Georgia offers up travel and adventure in nine different regions across the state that include small towns, large cities, rugged mountains, and history.
Often, when people think of visiting Georgia in the southern United States, they envision a land they have seen in movies such as Gone with the Wind, where every street is lined with plantation homes and across the railroad tracks there are shacks and shanties.
In actuality, the landscape of Georgia is as varied as the entire country itself. There are indeed plantation homes, but there are cosmopolitan city areas, rugged mountain terrains, and delightful coastal retreats.
Basically, there are nine distinct regions in the state of Georgia. All hold specialties and one of a kind area traditions. Some are industrial hubs and others are strictly agricultural. One region typically is as influential as the other, but all bear visiting and love to host tourism. Although there is much to see in the way of Civil War history, the history of Georgia as one of the thirteen colonies has historical sites going back to before the American Revolution. All the regions have something to offer.
Historic High Country of Georgia
This area contains the cities of Dalton, Rome, Cartersville, Lookout Mountain, and Ellijay. This area in the northwest corner of the state is alive with captivating stories of Native Americans and the Civil War. This area was settled by Georgia’s earliest pioneers who fell in love with the forest-hilled kingdom and mountain domains of this area.
Northeast Mountains of Georgia
This region is the home of the cities of Gainesville, Dahlonega, Hiawassee, and Commerce. This is part of the heart of southern Appalachia. Within it, you will find Georgia’s highest peak at Brasstown Bald and discover how this naturally beautiful area is truly Mother Nature’s Stomping Ground. Many areas have traditional artisan scenes and well as wineries, quaint shopping, cute villages that conduct business against the majestic backdrop of Northeast Georgia.
Atlanta Metro Area of Georgia
The Atlanta Metro Area is of course the home to Atlanta, Georgia’s largest and capital city. It also contains the cities of Roswell, Kennesaw, Marietta, Decatur, Stone Mountain, Jonesboro, and Lawrenceville. An old saying says that “all roads lead to Atlanta,” and in the south actually very true. Atlanta is approachable by I-75, I-85, I-20, I-16, US 41, and a number of state highways. Atlanta and the cities that surround the metro hub is a big city-sophisticate with southern manners, but you can leave the white gloves at home. Bring your shopping shoes instead and also head out to see a number of championship short teams at play.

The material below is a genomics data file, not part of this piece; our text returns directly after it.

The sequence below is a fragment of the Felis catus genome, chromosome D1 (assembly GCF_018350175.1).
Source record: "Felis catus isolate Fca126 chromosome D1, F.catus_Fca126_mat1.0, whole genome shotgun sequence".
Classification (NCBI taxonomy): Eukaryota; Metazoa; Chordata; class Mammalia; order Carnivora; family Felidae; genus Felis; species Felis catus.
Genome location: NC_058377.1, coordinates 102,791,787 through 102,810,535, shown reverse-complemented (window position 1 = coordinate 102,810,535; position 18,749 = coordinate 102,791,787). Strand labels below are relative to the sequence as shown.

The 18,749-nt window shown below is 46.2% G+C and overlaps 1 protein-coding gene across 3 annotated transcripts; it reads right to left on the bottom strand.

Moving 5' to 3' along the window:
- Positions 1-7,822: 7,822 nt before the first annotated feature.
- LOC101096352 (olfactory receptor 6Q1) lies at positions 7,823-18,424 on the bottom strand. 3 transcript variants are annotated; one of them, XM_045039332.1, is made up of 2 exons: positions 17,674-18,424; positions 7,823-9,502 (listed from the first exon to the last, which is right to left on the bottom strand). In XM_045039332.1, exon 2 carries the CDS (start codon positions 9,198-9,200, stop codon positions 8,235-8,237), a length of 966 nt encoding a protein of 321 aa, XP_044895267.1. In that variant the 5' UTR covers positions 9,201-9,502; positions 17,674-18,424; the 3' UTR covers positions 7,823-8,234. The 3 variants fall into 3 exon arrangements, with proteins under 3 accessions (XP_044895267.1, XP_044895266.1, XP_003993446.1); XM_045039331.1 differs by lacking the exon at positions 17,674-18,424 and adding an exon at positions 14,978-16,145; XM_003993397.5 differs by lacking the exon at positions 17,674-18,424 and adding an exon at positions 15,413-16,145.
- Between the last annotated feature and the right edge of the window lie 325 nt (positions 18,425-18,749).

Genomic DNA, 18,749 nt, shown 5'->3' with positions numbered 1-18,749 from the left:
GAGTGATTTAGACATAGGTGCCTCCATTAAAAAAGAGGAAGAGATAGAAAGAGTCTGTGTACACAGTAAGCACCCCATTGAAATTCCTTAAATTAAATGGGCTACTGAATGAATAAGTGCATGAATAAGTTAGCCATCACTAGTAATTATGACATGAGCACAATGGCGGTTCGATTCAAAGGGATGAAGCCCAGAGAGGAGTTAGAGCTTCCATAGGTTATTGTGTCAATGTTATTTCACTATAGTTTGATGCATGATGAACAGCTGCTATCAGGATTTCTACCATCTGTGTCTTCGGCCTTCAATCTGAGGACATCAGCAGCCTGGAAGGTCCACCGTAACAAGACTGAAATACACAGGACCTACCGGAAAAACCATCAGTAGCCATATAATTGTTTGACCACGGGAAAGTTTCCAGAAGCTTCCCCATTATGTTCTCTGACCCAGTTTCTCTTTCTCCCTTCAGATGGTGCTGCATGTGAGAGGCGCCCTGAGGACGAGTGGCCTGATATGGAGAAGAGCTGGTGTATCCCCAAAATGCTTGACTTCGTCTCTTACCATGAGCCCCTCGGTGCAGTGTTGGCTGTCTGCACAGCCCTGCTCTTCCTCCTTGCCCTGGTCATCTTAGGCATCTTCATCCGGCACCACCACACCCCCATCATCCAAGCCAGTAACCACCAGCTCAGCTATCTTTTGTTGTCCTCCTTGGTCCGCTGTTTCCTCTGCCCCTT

Historic Heartland of Georgia
In the center of the state, you will find the cities of Macon, Athens, Milledgeville, Warner Robins, Perry, and Conyers. Athens is home to the University of Georgia, the oldest state-chartered college in the United States. Perry has been the home of many prominent state politicians such as Sam Nunn and Sonny Perdue. In Macon, there are loads of activities for all ages and at Warner Robins, the free Museum of Aviation is one of the jewels in the area.
Presidential Pathways of Georgia
This area of the state of Georgia includes the cities of Columbus, LaGrange, Warm Springs, Americus, and Plains. A land of legacies, this area preserves the contributions of President Jimmy Carter in Plains to President Franklin D. Roosevelt and his Little White House in Warm Springs. There are animal safaris and ranches, distilleries, and sophisticated plantation homes. Much of the area has been preserved due to the fact that Sherman’s March to the Sea’s long-reaching arms did not reach this area of the state that borders the middle Alabama state line. Therefore, nothing was destroyed and much remained intact.
Classic South of Georgia
In this area of Georgia that borders South Carolina, you will find the cities of Augusta, Swainsboro, Thomson, and Waynesboro. Old Georgia makes a strong appearance here. Augusta was actually the second capital of the state from 1785-1795. Here you will find an area entrenched in both Revolutionary and Civil War legends, art, and history.
Magnolia Midlands of Georgia
Closer to the coast of Georgia, the cities in this region include Vidalia, Statesboro, Jesup, and Sylvania. This rolling countryside contains 23 counties and is characterized by acres of farmland and is an area of the state where visiting the back roads and meandering off the interstate freeway is not only a recommendation but a required delight. There are many small town diversions that will thrill in the effects of yesteryear.
Plantation Trace of Georgia
Located nearer the state line of northern Florida, Plantation Trace of Georgia includes the cities of Valdosta, Albany, Thomasville, Colquitt, and Cuthbert. Here you will find small towns that are big on charm and countryside scenes that look as if they belong on a postcard. The area is an outdoor lover’s paradise and a great number of regional museums are here, including the Ray Charles Museum in Albany and also the Flint River Aquarium, where you can watch out for a number of turtles.
Coast of Georgia
This is the oldest region in Georgia and is where the first colonists from England settled. In this area, you will find the cities of Savannah, Brunswick, St. Simons Island, Jekyll Island, Darien, Waycross, and Folkston. The natural wonders of the Georgia coast, which in many areas, remains close to its natural environs, combines deep history with awesome adventures such as the black swirling waters of the Okefenokee Swamp.
Source: Georgia Department of Economic Development